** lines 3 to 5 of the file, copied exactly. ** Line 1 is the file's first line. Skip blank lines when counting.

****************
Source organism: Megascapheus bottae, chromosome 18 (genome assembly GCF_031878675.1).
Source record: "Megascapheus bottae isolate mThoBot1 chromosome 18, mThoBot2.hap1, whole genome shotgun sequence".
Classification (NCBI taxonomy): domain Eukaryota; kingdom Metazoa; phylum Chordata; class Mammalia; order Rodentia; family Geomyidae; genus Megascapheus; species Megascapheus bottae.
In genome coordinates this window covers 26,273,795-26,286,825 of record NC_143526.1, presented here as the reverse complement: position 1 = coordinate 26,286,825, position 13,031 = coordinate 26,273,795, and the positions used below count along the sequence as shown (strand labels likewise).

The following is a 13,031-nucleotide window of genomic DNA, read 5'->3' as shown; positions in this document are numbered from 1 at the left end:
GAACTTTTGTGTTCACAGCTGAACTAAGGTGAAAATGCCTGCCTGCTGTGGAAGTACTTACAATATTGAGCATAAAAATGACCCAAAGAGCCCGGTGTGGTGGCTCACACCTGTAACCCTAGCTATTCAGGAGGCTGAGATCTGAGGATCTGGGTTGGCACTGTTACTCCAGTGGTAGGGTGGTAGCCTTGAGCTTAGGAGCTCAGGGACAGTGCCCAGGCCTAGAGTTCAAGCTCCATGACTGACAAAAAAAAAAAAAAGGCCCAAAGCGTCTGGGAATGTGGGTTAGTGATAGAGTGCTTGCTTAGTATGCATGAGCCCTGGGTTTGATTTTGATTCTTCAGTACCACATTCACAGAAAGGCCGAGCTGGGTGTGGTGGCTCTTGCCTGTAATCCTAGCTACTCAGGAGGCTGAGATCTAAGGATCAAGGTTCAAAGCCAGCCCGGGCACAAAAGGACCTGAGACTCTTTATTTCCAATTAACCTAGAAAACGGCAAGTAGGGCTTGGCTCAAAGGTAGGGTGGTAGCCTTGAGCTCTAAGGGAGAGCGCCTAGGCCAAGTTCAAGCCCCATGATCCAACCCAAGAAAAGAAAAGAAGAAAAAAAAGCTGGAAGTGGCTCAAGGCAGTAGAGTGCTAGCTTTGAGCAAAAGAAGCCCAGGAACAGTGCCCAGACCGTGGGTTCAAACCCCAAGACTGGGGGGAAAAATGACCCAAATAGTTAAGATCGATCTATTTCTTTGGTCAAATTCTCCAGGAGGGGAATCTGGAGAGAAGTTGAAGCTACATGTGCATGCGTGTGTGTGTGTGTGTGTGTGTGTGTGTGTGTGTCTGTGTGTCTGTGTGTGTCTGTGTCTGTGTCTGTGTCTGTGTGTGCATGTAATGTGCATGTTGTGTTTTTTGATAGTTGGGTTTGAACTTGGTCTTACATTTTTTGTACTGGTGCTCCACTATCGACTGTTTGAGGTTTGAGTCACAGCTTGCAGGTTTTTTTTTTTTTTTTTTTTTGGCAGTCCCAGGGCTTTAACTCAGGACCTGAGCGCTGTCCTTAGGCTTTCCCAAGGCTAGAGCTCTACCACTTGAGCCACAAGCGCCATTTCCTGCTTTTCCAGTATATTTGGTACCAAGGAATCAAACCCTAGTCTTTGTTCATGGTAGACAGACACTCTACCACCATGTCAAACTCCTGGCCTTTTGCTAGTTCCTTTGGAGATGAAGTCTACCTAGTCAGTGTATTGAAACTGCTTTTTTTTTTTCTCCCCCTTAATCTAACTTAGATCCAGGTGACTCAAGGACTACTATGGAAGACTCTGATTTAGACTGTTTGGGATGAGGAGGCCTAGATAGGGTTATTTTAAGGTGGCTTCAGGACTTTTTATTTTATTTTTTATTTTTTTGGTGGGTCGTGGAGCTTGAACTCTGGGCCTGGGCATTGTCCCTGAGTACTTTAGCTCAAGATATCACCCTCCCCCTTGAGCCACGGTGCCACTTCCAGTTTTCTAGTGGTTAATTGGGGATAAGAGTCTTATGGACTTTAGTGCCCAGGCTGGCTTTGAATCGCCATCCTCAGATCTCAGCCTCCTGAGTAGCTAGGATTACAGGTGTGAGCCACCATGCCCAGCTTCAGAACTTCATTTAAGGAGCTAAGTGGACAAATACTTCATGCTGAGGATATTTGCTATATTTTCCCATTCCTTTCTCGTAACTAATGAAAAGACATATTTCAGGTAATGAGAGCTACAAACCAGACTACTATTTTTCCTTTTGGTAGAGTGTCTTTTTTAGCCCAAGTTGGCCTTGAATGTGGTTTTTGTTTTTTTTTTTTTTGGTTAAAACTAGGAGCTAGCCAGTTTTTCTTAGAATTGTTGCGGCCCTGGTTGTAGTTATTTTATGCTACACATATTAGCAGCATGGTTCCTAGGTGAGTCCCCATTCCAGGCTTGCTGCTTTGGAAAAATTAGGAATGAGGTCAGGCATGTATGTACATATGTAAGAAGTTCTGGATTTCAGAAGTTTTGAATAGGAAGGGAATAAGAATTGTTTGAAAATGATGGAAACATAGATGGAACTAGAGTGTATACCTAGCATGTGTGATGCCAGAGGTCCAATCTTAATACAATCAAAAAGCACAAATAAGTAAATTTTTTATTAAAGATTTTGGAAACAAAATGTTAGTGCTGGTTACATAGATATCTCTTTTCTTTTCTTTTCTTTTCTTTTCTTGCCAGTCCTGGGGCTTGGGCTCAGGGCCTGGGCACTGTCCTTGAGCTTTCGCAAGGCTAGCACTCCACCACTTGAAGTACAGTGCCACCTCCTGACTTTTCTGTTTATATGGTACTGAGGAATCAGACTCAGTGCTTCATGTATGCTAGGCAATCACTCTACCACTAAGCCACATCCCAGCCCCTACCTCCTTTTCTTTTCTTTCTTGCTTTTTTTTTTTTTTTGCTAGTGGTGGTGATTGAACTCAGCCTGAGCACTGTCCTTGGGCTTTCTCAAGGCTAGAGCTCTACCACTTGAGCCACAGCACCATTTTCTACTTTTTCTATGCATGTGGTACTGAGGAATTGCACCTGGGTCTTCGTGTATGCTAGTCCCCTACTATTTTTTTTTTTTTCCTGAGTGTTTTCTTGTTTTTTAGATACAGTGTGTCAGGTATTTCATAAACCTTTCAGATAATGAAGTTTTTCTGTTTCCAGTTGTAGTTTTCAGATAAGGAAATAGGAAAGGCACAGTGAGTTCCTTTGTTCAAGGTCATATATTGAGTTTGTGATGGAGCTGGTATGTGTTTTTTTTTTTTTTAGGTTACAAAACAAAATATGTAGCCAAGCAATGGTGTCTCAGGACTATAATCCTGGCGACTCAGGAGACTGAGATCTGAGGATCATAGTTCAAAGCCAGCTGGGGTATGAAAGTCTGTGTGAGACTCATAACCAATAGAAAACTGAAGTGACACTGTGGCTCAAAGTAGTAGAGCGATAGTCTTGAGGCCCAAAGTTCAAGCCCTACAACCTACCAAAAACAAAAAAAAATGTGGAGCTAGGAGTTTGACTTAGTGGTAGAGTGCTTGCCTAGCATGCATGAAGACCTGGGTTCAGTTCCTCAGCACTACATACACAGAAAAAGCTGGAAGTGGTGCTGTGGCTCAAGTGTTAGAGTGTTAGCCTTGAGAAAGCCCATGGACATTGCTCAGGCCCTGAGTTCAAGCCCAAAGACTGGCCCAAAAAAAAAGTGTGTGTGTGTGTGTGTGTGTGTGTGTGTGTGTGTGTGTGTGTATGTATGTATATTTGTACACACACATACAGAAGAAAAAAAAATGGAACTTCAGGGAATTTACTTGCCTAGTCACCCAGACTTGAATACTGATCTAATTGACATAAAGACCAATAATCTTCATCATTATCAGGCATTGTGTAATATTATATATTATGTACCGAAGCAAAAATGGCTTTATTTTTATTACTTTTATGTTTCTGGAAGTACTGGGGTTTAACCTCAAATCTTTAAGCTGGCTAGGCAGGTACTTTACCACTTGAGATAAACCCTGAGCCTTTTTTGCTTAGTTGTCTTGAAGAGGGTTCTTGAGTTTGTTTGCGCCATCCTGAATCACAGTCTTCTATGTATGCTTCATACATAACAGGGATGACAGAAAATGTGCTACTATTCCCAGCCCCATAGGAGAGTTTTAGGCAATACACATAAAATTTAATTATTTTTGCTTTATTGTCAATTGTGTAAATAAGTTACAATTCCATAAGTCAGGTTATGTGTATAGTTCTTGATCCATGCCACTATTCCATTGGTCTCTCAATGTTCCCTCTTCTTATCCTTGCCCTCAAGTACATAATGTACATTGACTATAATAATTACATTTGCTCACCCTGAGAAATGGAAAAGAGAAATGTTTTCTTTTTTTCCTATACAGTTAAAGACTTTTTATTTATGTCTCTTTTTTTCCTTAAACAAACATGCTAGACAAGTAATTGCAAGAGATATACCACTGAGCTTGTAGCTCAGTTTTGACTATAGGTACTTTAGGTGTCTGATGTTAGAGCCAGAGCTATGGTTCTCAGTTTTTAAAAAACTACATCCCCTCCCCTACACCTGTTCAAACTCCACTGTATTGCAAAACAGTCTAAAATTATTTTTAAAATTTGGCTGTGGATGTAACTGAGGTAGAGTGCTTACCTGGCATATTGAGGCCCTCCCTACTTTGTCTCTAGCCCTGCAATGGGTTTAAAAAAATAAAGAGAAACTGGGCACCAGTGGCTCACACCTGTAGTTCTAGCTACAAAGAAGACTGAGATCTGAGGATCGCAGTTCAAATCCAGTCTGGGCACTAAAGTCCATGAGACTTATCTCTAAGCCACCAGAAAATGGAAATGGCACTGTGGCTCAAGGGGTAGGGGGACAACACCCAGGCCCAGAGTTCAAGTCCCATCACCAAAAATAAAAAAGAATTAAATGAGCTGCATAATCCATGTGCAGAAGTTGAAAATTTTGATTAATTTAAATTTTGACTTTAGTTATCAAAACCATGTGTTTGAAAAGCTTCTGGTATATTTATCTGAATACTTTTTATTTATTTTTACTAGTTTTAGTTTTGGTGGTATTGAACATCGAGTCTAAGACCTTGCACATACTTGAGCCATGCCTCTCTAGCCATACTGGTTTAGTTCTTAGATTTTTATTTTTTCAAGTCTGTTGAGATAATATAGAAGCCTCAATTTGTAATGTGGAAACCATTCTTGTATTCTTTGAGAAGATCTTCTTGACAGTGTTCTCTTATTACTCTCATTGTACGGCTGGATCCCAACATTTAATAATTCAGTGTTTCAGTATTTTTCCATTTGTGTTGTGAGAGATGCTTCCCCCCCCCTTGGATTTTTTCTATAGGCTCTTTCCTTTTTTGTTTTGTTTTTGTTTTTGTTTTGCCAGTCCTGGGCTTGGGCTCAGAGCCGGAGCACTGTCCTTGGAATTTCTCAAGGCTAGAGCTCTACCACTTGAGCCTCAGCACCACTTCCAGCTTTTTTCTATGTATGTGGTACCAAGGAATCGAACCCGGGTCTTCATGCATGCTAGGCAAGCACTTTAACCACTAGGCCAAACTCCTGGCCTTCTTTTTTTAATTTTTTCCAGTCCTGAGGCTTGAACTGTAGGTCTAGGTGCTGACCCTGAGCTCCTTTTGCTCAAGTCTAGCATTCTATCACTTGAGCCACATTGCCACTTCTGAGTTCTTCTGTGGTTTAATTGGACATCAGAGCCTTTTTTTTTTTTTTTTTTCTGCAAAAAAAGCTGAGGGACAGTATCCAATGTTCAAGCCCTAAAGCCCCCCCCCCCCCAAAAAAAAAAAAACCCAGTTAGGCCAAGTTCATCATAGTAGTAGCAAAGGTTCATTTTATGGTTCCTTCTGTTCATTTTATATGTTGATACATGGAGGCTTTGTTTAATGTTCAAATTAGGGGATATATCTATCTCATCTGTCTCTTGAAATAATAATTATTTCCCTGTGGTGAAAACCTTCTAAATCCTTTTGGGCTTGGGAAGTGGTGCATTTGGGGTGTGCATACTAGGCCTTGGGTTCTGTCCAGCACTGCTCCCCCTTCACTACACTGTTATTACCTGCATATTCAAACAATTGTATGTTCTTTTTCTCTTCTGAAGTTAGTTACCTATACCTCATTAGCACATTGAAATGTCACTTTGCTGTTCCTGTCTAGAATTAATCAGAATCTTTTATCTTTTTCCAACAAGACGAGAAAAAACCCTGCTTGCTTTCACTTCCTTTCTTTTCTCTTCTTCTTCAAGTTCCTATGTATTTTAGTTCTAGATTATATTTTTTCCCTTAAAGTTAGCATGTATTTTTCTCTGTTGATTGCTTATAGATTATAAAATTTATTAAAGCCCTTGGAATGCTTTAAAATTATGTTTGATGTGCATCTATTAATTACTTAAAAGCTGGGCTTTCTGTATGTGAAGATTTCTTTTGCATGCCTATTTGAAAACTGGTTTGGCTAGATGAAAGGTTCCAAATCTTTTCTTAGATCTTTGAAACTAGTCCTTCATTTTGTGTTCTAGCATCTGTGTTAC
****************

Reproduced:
Classification (NCBI taxonomy): domain Eukaryota; kingdom Metazoa; phylum Chordata; class Mammalia; order Rodentia; family Geomyidae; genus Megascapheus; species Megascapheus bottae.
In genome coordinates this window covers 26,273,795-26,286,825 of record NC_143526.1, presented here as the reverse complement: position 1 = coordinate 26,286,825, position 13,031 = coordinate 26,273,795, and the positions used below count along the sequence as shown (strand labels likewise).

The following is a 13,031-nucleotide window of genomic DNA, read 5'->3' as shown; positions in this document are numbered from 1 at the left end: